Archive for March, 2008

The Fundamentals of SEO

Tuesday, March 25th, 2008

[The Fundamentals of SEO] – Forget about META tags and complicated back-linking campaigns for a second. The fundamentals of SEO revolve around two ingredients that lack sex appeal: proper page structure and well-written content. The successful combination of these elements will benefit your search rank more than any outsourced SEO campaign ever will.

Let’s start at the beginning…

Search engine algorithms incorporate both on-page and off-page elements. On-page elements include both page structure and content. Wait a second… if both fundamental ingredients of SEO are included in the on-page elements, then what about the off-page side of the equation (i.e. back-links)?

Well, theoretically, back-links should be a byproduct of well-written content. In other words, there shouldn’t be a need to proactively poach external links. This is of course theoretical. It is probably a good idea to scout external links from relevant sites to increase your PageRank and drive traffic.

Moving along…

Proper page structure basically means mandatory:

  • Page titles
  • META descriptions
  • Header tags
  • Paragraph content
  • ALT tags
  • Strong and emphasis tags
  • Keyword-injected URLs, if possible

Well-written content is a bit more vague, but encompasses some of the following: keyword consistency, proper grammar, and logical article development.

If these two areas can be targeted, SEO success is inevitable. It has to start with the web design (i.e. proper page structure), followed by the site copy (i.e. page content). So, instead of looking at SEO from a micro point-of-view, the macro perspective may provide a better overall picture of the situation.

There Is No Internet Bubble (And There Won’t Ever Be)

Thursday, March 20th, 2008

The blogosphere is once again abuzz with “bubble” speculation. This recurring theme tends to pop its head into the blog world every few months. This time though, many are anxious. Some are convinced that the inevitable US recession will stifle innovation and steer the web into some sort of temporary holding cell. This is definitely not the case. In fact, the Internet is headed to more prosperous times in an era where innovation and development will only accelerate.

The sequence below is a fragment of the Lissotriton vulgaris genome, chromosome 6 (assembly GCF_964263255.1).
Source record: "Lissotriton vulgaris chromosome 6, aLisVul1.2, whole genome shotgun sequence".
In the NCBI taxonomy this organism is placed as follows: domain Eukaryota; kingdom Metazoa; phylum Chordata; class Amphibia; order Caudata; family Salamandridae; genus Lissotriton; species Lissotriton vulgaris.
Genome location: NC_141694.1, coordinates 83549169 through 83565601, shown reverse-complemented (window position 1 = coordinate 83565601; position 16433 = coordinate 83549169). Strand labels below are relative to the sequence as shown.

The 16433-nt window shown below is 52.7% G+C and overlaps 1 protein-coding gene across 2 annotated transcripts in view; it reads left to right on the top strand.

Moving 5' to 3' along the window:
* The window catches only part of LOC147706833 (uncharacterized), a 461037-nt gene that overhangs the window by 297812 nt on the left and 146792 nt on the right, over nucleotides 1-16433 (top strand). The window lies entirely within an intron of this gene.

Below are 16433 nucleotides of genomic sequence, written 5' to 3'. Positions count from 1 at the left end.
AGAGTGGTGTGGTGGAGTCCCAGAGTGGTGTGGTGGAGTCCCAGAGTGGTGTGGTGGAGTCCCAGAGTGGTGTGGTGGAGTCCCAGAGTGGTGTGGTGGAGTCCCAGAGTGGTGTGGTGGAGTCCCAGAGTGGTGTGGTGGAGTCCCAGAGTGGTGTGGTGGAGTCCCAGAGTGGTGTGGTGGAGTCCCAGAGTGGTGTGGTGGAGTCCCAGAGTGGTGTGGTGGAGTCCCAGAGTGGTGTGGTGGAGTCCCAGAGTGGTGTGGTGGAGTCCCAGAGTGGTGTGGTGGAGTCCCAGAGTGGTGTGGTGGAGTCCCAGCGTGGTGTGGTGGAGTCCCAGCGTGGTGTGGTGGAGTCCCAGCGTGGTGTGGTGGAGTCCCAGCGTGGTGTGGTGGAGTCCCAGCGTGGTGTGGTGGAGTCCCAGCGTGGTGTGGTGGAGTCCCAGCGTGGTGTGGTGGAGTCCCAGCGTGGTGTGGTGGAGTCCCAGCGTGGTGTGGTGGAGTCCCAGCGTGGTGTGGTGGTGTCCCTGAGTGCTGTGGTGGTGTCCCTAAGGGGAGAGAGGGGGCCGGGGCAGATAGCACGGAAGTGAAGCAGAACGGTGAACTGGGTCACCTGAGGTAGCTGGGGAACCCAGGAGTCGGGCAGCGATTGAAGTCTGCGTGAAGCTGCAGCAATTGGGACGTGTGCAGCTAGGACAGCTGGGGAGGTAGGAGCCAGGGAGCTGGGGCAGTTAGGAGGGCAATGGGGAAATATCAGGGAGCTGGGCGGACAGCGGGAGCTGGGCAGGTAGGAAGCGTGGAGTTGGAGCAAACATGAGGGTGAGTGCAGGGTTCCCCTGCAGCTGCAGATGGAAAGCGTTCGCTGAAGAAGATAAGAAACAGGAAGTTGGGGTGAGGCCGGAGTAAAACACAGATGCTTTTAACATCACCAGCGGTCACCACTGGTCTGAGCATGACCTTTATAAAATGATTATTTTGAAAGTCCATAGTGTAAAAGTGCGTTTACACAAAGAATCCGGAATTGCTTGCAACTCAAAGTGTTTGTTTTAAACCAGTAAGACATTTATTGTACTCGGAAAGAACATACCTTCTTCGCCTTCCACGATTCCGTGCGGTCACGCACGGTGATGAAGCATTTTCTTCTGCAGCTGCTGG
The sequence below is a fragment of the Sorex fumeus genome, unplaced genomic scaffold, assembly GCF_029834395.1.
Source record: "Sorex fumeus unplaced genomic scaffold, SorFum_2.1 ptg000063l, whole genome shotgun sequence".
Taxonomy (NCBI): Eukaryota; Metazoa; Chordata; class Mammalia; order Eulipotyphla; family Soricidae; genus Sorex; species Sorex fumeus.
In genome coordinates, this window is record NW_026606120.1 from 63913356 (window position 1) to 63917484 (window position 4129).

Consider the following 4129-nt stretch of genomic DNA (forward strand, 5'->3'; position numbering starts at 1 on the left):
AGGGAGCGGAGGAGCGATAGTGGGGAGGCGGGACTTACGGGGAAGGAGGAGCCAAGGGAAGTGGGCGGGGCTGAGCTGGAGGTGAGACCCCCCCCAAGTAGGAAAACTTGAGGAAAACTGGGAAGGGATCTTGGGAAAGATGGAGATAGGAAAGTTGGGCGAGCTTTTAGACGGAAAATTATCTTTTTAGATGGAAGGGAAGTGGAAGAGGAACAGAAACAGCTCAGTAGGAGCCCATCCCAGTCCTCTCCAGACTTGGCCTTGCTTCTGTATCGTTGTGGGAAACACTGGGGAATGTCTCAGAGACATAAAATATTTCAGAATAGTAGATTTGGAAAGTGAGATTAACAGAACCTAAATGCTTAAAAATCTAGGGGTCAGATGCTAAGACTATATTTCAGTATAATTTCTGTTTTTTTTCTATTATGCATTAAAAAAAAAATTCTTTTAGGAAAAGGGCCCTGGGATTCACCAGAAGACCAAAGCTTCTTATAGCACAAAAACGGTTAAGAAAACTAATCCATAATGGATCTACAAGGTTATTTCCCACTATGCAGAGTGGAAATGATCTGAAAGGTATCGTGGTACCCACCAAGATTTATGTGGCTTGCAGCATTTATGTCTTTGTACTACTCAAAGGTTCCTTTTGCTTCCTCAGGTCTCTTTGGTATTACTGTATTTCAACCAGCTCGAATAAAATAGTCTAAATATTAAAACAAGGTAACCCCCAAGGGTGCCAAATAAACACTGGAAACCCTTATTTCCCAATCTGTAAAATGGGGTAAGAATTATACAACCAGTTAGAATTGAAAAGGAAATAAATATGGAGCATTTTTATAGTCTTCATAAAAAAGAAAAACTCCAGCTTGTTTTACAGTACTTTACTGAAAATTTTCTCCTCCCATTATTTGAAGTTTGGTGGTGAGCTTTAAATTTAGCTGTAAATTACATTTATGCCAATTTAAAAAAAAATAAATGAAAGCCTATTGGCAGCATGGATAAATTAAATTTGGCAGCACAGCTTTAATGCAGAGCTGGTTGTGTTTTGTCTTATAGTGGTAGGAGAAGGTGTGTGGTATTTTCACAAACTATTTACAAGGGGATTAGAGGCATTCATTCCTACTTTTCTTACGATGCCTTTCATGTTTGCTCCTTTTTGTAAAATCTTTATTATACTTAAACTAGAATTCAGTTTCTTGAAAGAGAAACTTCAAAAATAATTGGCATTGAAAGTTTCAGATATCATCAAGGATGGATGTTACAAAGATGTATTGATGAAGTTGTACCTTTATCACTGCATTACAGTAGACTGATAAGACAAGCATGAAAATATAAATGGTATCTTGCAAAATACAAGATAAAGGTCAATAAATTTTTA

My first question to those who think we are in a bubble is this: why do you think we’re in a bubble? To be honest, I haven’t seen many ridiculous fundings (Facebook aside), nor a rash of Internet IPOs. A frenzy of unsubstantiated capital infusions forms the basis for any bubble. The subsequent lack of liquidity ignites a sell-off, depreciating valuations. This was the case in the first and only Internet bubble. Greedy VCs, armed with the belief that advertising would pave the road to riches, invested in any and every company with an enticing .com name. We all know the outcome of this story.

The current Internet landscape looks much different. Information is prevalent and infrastructure developments have changed the game. The capital markets have also changed. You no longer need a million dollars to start a company. In order words, the key contributing factor to any bubble has been negated to a large degree.

An Internet start-up can be launched at no cost, assuming human labour is discounted and a computer and Internet connection are readily available. Any given Internet user can leverage open source software and/or free tools. Furthermore, widespread documentation and education are available at no cost. This equates to minimal barriers to entry.

The significance is that anyone can launch a start-up at any time, on any budget, and iterate quickly. The information and tools are available and the cost is negligible. Time is the only real variable. All of these factors lead to a significant decrease in the probability of a bubble as raising capital no longer becomes an issue in many cases.

Note: I am speaking in general terms. Every start-up situation will be different. Having said that, the underlying factors remain the same.

5 Essential Web-Based Apps For Any Consultant

Tuesday, March 18th, 2008

Power toolsAs a consultant, I work on cool new projects all the time. This is the glamorous part of the job. Then of course, there is all the grunt work that goes on behind the scenes. This involves client relationship management and dealing with all the admin work. Ugghhh. Luckily, there are web-based apps to help deal with these painful processes.